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Academic ambassadors, Pacific alliesAustralia, America and the Fulbright Program$
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Alice Garner and Diane Kirkby

Print publication date: 2019

Print ISBN-13: 9781526128973

Published to Manchester Scholarship Online: May 2019

DOI: 10.7228/manchester/9781526128973.001.0001

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PRINTED FROM MANCHESTER SCHOLARSHIP ONLINE (www.manchester.universitypressscholarship.com). (c) Copyright Manchester University Press, 2020. All Rights Reserved. An individual user may print out a PDF of a single chapter of a monograph in MSO for personal use.date: 05 December 2020

Education, or ‘part of our foreign policy’?: At war in Vietnam

Education, or ‘part of our foreign policy’?: At war in Vietnam

Chapter:
(p.109) 6 Education, or ‘part of our foreign policy’?: At war in Vietnam
Source:
Academic ambassadors, Pacific allies
Author(s):

Alice Garner

Diane Kirkby

Publisher:
Manchester University Press
DOI:10.7228/manchester/9781526128973.003.0007

By the early 1960s the original Fulbright Agreement had expired and a new one was negotiated, as a binational agreement with the Australian government providing equal funding. This was signed in 1964, in the context of increasing miliitary intervention in the war in Vietnam by both the US and Australia. Under the ANZUS and SEATO treaties, signed the previous decade, Australia was a keen ally of the US in Vietnam. The Fulbright program and the Australia-US Alliance were pursued simultaneously by the Australian government. Senator Fulbright visited Australia, criticised the Alliance and became a leading dissenter to the Vietnam War. Academics on educational exchange also became active in the anti-war movement.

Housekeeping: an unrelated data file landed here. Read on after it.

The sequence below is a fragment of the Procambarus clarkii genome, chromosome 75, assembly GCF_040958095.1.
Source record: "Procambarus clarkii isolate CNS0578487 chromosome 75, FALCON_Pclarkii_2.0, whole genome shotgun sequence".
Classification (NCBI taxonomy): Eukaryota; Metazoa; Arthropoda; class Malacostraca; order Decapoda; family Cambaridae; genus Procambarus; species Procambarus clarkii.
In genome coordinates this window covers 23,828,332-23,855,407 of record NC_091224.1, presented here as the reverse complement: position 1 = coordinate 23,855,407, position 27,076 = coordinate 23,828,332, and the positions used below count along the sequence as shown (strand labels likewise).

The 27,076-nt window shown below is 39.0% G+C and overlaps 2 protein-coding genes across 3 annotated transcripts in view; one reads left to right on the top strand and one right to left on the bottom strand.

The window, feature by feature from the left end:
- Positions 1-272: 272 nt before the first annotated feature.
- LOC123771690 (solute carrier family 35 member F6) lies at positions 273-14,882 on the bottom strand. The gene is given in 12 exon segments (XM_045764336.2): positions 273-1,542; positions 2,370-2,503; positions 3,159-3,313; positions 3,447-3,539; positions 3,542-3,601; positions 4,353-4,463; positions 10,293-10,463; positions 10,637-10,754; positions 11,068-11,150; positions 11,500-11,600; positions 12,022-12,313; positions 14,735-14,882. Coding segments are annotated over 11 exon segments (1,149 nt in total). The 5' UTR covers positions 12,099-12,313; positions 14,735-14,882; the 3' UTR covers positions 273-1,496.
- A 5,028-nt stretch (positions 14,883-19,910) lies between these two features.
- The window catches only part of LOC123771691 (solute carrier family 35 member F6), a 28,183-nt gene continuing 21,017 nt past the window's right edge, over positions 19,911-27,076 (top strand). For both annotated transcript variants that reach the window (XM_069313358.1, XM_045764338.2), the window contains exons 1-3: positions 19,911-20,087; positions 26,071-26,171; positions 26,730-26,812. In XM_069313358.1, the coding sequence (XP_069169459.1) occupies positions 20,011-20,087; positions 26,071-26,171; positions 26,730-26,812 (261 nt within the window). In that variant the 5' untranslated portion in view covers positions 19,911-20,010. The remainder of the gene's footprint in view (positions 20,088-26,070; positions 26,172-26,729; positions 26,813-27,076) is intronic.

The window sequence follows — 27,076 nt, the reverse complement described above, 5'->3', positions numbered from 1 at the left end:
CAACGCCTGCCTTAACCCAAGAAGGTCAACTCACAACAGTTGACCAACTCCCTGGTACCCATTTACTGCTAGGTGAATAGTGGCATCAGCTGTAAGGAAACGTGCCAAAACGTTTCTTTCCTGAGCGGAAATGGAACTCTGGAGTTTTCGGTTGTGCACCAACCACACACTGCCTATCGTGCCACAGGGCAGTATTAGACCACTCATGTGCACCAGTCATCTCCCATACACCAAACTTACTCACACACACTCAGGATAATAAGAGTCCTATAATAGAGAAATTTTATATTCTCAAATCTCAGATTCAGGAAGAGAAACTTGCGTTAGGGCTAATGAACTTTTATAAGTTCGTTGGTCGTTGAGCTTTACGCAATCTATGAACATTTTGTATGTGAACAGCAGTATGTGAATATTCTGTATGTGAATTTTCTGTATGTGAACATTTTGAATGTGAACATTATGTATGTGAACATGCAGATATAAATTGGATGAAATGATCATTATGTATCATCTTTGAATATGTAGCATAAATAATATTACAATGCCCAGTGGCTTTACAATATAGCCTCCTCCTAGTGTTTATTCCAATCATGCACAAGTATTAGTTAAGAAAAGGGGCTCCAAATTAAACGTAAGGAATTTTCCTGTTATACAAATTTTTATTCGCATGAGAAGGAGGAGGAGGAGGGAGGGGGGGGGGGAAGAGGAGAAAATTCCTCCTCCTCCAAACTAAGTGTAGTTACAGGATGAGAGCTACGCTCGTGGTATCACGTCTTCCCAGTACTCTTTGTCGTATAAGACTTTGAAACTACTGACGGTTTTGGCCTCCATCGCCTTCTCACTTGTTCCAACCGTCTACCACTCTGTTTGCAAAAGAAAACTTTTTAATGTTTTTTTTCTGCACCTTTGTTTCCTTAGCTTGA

Keywords:   Fulbright program, Educational exchange, Anti-war movement, Australia-US Alliance, Vietnam War, Senator William Fulbright

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